Reluctant Camper to Responsible Parent

campire-kidsI just spent the weekend in Fayetteville, NC with a dozen of my fellow Paratroopers, who served with me in the late 1980’s and early 1990’s. They had seen and several commented on how once they had vowed never to sleep on the ground again, once they had gotten out of the Army.

Interestingly, I too shared this attitude when I returned to civilian life. Understand that in the five years I served (some of my friends are still serving, which is amazing), we had been bitten by ants in the jungle, bitten by flies in the desert and bitten by the bitter cold in the Arctic. Five years of this could leave anyone a bit jaundiced to the idea of camping in the outdoors.

They say that time heals all, but I think in my case the motivation to get back into the outdoors was having kids. One of my buddies posited that maybe I just want to make my kids suffer like I had, but, in all seriousness, letting my kids experience the outdoors just seemed like one of those basic parental responsibilities that one has to do.


Of course, I’ve since learned that experiencing the outdoors with my children is nothing like enduring the outdoors with my Paratrooper buddies (sorry, guys!). The kids don’t like to get cold, but they don’t mind a little rain and they sure don’t mind getting dirty. Watching my kids have fun on a hike, or challenge themselves on a difficult rock face fills me with pride and makes me happy to be there with them.

Modern technology has alleviated many of the hardships associated with camping in the outdoors. We can now camp in tents, tent trailers, RVs, or cabins and be nearly as comfortable as we are in our own homes. No matter how you choose to experience the outdoors with your family, take solace in the fact that the memories you are creating are enduring ones that will influence your children when they become parents, themselves.

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14 thoughts on “Reluctant Camper to Responsible Parent

  1. Yes, enduring memories…but you probably don’t need to dress them in full Camo to get those memories… 😉

  2. Roy,

    I think you are so right about the necessity to get the kids outside. Thankfully my kids enjoy themselves once I get them away from their Xbox, TV, PSP, Gameboy, etc…


    • It’s funny when you talk to parents who think their kids can’t survive a weekend in the woods without there Gameboy. We have some friends like that.

  3. A humble thanks to all who served in any branch of military service. I did not. I have one sister who did, but she mostly lived in the air and still loves to camp and she passed that love on to her children. One of which attends an expedition High School because he loves the outdoors so much. Kids so need that outdoor exposure, to get dirty and wet and cold.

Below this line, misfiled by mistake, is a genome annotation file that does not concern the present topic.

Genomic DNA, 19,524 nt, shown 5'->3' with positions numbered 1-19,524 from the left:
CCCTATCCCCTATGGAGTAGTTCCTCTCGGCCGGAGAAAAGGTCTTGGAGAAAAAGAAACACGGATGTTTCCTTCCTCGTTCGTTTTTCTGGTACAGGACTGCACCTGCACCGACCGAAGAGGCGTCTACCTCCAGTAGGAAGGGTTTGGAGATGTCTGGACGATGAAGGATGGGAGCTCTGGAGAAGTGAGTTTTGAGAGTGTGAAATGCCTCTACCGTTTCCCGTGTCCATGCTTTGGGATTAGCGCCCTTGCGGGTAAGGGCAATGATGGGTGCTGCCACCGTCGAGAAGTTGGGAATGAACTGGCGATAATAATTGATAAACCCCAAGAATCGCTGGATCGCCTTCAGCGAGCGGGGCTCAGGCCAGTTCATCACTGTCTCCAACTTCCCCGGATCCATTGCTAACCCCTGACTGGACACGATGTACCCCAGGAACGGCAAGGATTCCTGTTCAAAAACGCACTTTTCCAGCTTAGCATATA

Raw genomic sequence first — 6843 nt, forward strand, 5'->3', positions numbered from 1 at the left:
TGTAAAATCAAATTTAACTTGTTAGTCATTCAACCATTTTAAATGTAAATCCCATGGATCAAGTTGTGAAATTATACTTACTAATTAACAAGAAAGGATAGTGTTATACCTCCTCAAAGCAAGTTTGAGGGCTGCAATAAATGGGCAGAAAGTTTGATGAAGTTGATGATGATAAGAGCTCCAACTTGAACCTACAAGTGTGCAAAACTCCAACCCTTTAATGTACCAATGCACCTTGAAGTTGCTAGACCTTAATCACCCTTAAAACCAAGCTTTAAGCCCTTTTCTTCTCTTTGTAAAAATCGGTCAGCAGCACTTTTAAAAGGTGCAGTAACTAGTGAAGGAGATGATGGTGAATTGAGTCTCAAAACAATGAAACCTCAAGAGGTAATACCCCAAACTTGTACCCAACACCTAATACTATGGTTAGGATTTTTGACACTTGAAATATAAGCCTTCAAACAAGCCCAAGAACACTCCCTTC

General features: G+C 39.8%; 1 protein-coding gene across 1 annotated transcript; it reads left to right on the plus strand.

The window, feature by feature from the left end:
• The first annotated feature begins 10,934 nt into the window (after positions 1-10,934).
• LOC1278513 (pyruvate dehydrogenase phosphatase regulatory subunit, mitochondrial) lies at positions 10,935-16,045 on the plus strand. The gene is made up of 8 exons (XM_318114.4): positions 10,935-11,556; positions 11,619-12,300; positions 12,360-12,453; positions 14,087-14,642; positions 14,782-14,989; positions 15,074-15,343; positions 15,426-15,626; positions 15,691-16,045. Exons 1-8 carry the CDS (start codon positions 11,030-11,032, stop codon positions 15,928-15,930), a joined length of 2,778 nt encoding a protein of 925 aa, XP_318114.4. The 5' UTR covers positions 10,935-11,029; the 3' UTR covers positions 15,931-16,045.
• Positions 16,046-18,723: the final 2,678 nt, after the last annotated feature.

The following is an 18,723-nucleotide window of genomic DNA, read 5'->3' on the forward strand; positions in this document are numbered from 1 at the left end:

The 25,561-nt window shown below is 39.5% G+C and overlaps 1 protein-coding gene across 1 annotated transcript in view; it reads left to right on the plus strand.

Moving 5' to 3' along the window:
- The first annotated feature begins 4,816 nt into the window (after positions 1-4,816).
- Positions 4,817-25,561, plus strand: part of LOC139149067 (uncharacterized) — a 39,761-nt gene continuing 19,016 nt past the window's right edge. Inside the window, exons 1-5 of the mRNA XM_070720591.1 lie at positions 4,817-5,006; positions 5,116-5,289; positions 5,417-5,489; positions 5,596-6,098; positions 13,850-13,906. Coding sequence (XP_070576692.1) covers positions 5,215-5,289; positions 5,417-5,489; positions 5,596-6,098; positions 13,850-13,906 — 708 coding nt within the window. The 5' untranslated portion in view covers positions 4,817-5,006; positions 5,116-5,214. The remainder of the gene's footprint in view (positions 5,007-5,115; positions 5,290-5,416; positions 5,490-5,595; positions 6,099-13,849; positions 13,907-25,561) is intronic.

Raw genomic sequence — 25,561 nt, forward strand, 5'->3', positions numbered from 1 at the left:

4. We have a son and 2 nephews that totally agree that camping after being in the service sucks. We do all kinds of camping. We have the nice RV that we camp most of the summer in and then we plan special trips further north here in Upstate New York to go a few times a year. I love it all. I am very glad that I did raise my kids to appreciate the outdoors too. Even if I have one son now that prefers the RV. You are right though kids need to be exposed to the many wonders of the great outdoors. Happy camping.

    • I didn’t camp for years, after getting out of the Army. I wish I hadn’t waited, though, because it sure is nice to be able to actually relax and enjoy the outdoors (and not have to dig holes, shave with cold water, eat bad food, etc.).

  5. I agree that getting kids outside is a basic responsibility of parenthood. I LOVE playing outside, camping, skiing, hiking etc., but there are still days when I’d rather stay inside. On those days, my kids motivate me. Just knowing how important it is to get them out (nature deficit disorder, childhood obesity, ADHD and all those other things nature helps prevent) motivates me to get them out the door.

    • Our kids are the same way, Melynda. If we go a month without camping, they start hounding us!

  6. I don’t have the experience of being in the military, nor do I have kids, but I’m an avid camper/hiker/backpacker who wishes my parents had taken me camping when I was a child. In fact, I definitely didn’t get the outdoorsy gene from my parents. It came from going to summer camp and from being in the Outdoors Club in college. But I would have loved to have gone camping with my folks, and I always enjoy seeing families camping together. Most of the time, I see them having a good time, even when they don’t have the cushiest gear. To me, sleeping on the ground and dealing with the less-than-comfortable aspects of camping makes the comforts of home more satisfying. I like a balance of both.

    • Very true, Deb – I don’t know if it’s just in our genes, or what, but there is definitely something that draws many of us to the outdoor experience.

  7. The Army ruined Camping for me. We did not go out to the field for very many days. I was still not happy to sleep on the cold ground, get up before dawn to prepare for the enemy, sand in line to eat, and stay 10 m apart.

    Even when we stayed in tents, my kids were happy to be camping.

    Camping is easy for kids, they just show up with a toy. They don’t have any prep work. That is why they enjoy camping.